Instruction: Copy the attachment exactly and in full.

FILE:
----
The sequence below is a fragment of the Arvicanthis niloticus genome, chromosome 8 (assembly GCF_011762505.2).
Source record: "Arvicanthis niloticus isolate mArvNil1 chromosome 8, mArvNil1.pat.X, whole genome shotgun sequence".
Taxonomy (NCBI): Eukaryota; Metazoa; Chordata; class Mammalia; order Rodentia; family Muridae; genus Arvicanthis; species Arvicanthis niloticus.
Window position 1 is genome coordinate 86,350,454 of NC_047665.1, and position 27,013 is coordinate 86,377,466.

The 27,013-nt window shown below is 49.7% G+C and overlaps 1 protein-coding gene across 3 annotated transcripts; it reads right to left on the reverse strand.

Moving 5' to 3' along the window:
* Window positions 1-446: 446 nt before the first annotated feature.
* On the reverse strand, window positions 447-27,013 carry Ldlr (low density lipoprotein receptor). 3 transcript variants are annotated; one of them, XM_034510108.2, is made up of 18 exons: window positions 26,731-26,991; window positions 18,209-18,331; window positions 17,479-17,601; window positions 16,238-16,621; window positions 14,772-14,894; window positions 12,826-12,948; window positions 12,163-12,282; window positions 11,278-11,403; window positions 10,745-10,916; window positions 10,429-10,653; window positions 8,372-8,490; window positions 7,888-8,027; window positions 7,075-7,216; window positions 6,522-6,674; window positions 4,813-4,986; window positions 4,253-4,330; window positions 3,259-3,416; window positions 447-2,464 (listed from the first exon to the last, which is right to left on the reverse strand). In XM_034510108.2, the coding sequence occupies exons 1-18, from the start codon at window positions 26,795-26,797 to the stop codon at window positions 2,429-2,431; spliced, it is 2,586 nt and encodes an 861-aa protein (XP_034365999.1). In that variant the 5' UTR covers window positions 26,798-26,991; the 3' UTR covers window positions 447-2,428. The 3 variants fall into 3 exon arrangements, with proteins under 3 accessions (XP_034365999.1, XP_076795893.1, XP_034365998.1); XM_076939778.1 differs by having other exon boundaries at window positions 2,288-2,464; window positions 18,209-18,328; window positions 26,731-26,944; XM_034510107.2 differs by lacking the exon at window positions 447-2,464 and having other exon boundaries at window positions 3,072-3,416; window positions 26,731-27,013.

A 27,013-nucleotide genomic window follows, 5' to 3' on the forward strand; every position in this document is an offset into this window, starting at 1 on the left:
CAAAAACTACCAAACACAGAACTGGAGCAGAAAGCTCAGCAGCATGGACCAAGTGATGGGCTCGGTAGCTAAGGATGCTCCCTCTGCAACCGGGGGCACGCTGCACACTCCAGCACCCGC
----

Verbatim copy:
The sequence below is a fragment of the Arvicanthis niloticus genome, chromosome 8 (assembly GCF_011762505.2).
Source record: "Arvicanthis niloticus isolate mArvNil1 chromosome 8, mArvNil1.pat.X, whole genome shotgun sequence".
Taxonomy (NCBI): Eukaryota; Metazoa; Chordata; class Mammalia; order Rodentia; family Muridae; genus Arvicanthis; species Arvicanthis niloticus.
Window position 1 is genome coordinate 86,350,454 of NC_047665.1, and position 27,013 is coordinate 86,377,466.

The 27,013-nt window shown below is 49.7% G+C and overlaps 1 protein-coding gene across 3 annotated transcripts; it reads right to left on the reverse strand.

Moving 5' to 3' along the window:
* Window positions 1-446: 446 nt before the first annotated feature.
* On the reverse strand, window positions 447-27,013 carry Ldlr (low density lipoprotein receptor). 3 transcript variants are annotated; one of them, XM_034510108.2, is made up of 18 exons: window positions 26,731-26,991; window positions 18,209-18,331; window positions 17,479-17,601; window positions 16,238-16,621; window positions 14,772-14,894; window positions 12,826-12,948; window positions 12,163-12,282; window positions 11,278-11,403; window positions 10,745-10,916; window positions 10,429-10,653; window positions 8,372-8,490; window positions 7,888-8,027; window positions 7,075-7,216; window positions 6,522-6,674; window positions 4,813-4,986; window positions 4,253-4,330; window positions 3,259-3,416; window positions 447-2,464 (listed from the first exon to the last, which is right to left on the reverse strand). In XM_034510108.2, the coding sequence occupies exons 1-18, from the start codon at window positions 26,795-26,797 to the stop codon at window positions 2,429-2,431; spliced, it is 2,586 nt and encodes an 861-aa protein (XP_034365999.1). In that variant the 5' UTR covers window positions 26,798-26,991; the 3' UTR covers window positions 447-2,428. The 3 variants fall into 3 exon arrangements, with proteins under 3 accessions (XP_034365999.1, XP_076795893.1, XP_034365998.1); XM_076939778.1 differs by having other exon boundaries at window positions 2,288-2,464; window positions 18,209-18,328; window positions 26,731-26,944; XM_034510107.2 differs by lacking the exon at window positions 447-2,464 and having other exon boundaries at window positions 3,072-3,416; window positions 26,731-27,013.

A 27,013-nucleotide genomic window follows, 5' to 3' on the forward strand; every position in this document is an offset into this window, starting at 1 on the left:
CAAAAACTACCAAACACAGAACTGGAGCAGAAAGCTCAGCAGCATGGACCAAGTGATGGGCTCGGTAGCTAAGGATGCTCCCTCTGCAACCGGGGGCACGCTGCACACTCCAGCACCCGC